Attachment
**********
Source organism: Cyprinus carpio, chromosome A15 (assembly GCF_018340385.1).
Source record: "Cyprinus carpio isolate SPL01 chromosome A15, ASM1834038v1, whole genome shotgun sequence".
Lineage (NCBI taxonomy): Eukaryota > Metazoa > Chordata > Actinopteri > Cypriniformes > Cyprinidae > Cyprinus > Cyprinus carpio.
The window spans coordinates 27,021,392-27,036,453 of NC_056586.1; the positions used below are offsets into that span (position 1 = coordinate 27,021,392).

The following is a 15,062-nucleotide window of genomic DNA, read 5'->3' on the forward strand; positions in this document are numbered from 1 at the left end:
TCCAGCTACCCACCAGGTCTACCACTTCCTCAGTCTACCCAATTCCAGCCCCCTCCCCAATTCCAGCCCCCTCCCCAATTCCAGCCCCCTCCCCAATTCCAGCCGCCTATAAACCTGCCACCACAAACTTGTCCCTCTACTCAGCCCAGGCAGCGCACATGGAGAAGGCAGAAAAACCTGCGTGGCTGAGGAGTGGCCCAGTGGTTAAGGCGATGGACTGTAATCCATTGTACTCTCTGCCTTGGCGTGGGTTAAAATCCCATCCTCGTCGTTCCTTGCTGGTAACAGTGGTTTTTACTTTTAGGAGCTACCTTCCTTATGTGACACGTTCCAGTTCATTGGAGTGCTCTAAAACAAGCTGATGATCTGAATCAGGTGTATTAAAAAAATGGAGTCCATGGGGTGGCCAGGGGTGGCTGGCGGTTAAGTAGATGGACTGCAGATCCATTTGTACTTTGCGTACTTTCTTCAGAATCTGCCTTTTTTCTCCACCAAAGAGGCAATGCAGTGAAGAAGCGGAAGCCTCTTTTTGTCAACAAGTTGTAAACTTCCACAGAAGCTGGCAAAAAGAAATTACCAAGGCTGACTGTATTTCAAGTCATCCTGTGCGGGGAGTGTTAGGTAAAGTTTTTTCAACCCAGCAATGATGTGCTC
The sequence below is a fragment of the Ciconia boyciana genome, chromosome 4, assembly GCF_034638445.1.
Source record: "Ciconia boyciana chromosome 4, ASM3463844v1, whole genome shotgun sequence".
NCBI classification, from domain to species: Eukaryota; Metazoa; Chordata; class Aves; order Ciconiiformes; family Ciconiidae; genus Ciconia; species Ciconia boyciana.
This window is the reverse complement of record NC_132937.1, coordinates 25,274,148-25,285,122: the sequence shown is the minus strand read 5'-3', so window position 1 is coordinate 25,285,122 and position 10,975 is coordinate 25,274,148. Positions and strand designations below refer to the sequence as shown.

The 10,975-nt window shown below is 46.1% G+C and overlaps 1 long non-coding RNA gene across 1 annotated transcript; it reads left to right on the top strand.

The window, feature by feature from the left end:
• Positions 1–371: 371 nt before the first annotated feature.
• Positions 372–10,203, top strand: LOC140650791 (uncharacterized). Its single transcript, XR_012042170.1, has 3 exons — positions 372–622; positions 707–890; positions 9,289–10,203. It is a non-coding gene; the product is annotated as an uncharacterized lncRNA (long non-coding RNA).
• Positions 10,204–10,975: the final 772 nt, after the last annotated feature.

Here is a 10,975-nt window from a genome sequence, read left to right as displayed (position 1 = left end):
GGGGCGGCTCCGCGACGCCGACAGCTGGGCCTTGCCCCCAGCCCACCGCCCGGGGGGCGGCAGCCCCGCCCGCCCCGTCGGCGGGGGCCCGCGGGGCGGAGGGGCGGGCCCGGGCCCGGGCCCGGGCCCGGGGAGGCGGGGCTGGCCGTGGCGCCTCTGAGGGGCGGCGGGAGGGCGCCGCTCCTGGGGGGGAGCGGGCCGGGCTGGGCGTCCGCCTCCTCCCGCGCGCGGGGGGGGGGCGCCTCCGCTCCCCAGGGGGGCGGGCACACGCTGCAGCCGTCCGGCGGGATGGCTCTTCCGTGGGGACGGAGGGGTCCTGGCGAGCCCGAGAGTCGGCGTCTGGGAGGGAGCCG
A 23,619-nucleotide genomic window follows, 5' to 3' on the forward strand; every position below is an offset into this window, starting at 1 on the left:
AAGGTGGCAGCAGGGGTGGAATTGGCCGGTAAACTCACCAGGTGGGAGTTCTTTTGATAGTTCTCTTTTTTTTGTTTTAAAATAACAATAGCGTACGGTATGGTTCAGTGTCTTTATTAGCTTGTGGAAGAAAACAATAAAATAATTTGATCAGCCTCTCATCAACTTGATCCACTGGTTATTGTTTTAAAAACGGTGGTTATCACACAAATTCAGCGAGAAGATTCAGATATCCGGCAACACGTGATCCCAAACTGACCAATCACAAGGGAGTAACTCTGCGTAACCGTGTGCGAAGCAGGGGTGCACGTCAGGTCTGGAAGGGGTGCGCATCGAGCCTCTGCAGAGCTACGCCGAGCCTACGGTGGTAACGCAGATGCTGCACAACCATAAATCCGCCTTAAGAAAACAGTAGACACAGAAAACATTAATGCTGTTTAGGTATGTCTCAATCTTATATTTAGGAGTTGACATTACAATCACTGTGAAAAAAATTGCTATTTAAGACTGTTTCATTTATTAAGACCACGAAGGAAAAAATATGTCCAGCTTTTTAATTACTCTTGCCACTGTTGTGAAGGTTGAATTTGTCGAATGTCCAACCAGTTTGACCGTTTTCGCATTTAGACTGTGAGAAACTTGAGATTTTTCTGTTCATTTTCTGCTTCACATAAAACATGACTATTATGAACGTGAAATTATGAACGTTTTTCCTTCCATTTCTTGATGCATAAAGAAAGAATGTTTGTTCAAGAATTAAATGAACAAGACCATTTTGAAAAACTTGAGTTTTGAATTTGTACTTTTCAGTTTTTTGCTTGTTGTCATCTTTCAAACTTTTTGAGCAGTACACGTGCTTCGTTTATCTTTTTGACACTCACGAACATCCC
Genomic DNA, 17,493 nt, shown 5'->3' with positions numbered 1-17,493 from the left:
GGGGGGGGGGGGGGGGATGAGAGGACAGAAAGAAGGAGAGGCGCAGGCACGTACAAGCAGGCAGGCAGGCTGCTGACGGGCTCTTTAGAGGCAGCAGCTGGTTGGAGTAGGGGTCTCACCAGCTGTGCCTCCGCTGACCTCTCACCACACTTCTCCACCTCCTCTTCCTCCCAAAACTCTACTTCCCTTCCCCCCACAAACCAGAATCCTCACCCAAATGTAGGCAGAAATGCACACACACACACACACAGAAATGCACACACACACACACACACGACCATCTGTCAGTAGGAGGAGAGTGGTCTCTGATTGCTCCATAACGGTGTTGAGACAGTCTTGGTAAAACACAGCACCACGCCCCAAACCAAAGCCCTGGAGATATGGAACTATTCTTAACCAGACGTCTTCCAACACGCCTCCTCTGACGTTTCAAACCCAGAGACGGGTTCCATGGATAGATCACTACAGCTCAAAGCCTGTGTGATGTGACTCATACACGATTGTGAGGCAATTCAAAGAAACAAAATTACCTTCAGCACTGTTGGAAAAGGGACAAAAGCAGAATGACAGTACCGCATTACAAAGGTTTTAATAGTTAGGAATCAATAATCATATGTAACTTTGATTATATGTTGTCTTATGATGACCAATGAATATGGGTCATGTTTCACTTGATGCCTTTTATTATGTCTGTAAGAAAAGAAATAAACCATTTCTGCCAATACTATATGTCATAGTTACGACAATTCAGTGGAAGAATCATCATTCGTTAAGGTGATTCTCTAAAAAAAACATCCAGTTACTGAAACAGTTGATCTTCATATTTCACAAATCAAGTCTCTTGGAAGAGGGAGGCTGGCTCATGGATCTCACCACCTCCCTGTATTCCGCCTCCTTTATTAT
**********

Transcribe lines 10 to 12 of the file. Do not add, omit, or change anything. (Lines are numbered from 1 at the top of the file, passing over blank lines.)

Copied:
This window is the reverse complement of record NC_132937.1, coordinates 25,274,148-25,285,122: the sequence shown is the minus strand read 5'-3', so window position 1 is coordinate 25,285,122 and position 10,975 is coordinate 25,274,148. Positions and strand designations below refer to the sequence as shown.

The 10,975-nt window shown below is 46.1% G+C and overlaps 1 long non-coding RNA gene across 1 annotated transcript; it reads left to right on the top strand.

The window, feature by feature from the left end: